Regulatory Compliance for Start-Ups: AML and KYC

qLegal students Dena and Dayhun explore how the UK financial sector has reacted to AML and KYC, and the basic requirements for complying with these new frameworks.

Anti-Money Laundering Regulations

The issue of enforcing robust Anti-Money Laundering Regulations (AML) has remained high on the UK’s legal and regulatory agenda since it adopted the Fifth Anti-Money Laundering Directive (5MLD) in January 2020. The 5MLD imposes tighter AML controls and introduces enhanced due diligence obligations on businesses that carry out certain financial activities.

While most frameworks and regulations do, to some degree, aim to combat money laundering and terrorist financing, they do not necessarily regulate transactions with third parties who have been disadvantaged by money laundering and the crimes associated with it. Indeed, regulations alone are not always enough to ensure good behaviour and compliance. Last year, the UK’s financial regulator, the Financial Conduct Authority (FCA), fined Commerzbank AG £37 million for lapsing in its commitment to implement robust AML systems and controls. Therefore, regulators have put the onus on businesses to ensure that they develop and implement the necessary policies, controls, and procedures to identify, report, and prevent money laundering activities resulting from the use of their products or services.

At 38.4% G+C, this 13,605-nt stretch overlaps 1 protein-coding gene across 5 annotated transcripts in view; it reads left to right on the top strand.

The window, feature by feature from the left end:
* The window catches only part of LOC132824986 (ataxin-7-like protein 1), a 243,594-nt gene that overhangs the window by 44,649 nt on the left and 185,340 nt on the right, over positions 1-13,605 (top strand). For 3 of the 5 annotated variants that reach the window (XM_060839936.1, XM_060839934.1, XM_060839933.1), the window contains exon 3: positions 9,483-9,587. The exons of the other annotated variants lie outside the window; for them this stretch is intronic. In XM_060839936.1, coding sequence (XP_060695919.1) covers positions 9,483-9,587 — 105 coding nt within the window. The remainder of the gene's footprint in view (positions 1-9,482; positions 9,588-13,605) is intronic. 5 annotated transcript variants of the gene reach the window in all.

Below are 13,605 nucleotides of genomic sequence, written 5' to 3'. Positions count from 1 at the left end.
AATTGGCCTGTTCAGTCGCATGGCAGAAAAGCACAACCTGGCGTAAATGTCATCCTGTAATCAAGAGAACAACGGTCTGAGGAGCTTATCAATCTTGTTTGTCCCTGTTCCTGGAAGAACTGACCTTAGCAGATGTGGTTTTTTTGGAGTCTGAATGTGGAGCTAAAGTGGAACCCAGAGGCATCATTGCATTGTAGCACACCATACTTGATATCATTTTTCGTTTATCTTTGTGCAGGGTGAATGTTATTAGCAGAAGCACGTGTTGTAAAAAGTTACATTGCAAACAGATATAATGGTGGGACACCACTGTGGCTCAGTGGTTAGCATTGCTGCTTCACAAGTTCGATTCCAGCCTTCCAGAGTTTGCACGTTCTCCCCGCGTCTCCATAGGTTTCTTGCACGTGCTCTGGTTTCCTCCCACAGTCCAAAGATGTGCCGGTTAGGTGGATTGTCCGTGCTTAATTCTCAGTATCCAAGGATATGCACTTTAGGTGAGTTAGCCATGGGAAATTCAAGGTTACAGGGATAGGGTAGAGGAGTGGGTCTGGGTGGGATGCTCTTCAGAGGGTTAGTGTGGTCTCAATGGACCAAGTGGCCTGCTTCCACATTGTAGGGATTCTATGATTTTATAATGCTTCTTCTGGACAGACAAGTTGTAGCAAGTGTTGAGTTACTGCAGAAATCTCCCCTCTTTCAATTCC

Photo by Christopher Bill on Unsplash

What is Money Laundering?

In its simplest form, money laundering is the process whereby criminals integrate the proceeds of criminal activities into the legitimate economy by concealing its origin. The term “money laundering” is not confined by one process; rather, it is wide enough to encompass various methods of carrying out money laundering activities. It is worth noting that money laundering does not necessarily need to involve actual money and can also include tangible or intangible property or securities. These can range from the purchase and resale of real estate to the movement of money through shell companies — these types of activities can be carried out in three phases. It includes: Placing the criminal funds back into the financial system, either directly or indirectly; using complex layers of financial transactions to disguise the source of money; and integrating the fraudulent funds back into the legitimate economy.

AML Compliance

Start-up companies undertaking financial activities should ensure that AML checks and procedures do not simply become a perfunctory ‘tick the box’ exercise. Strengthening internal policies and controls through effective AML measures and frameworks may be an essential prerequisite of achieving and maintaining effective AML measures and fostering a culture of AML compliance that extends beyond carrying out customer identification.

AML Compliance Checklist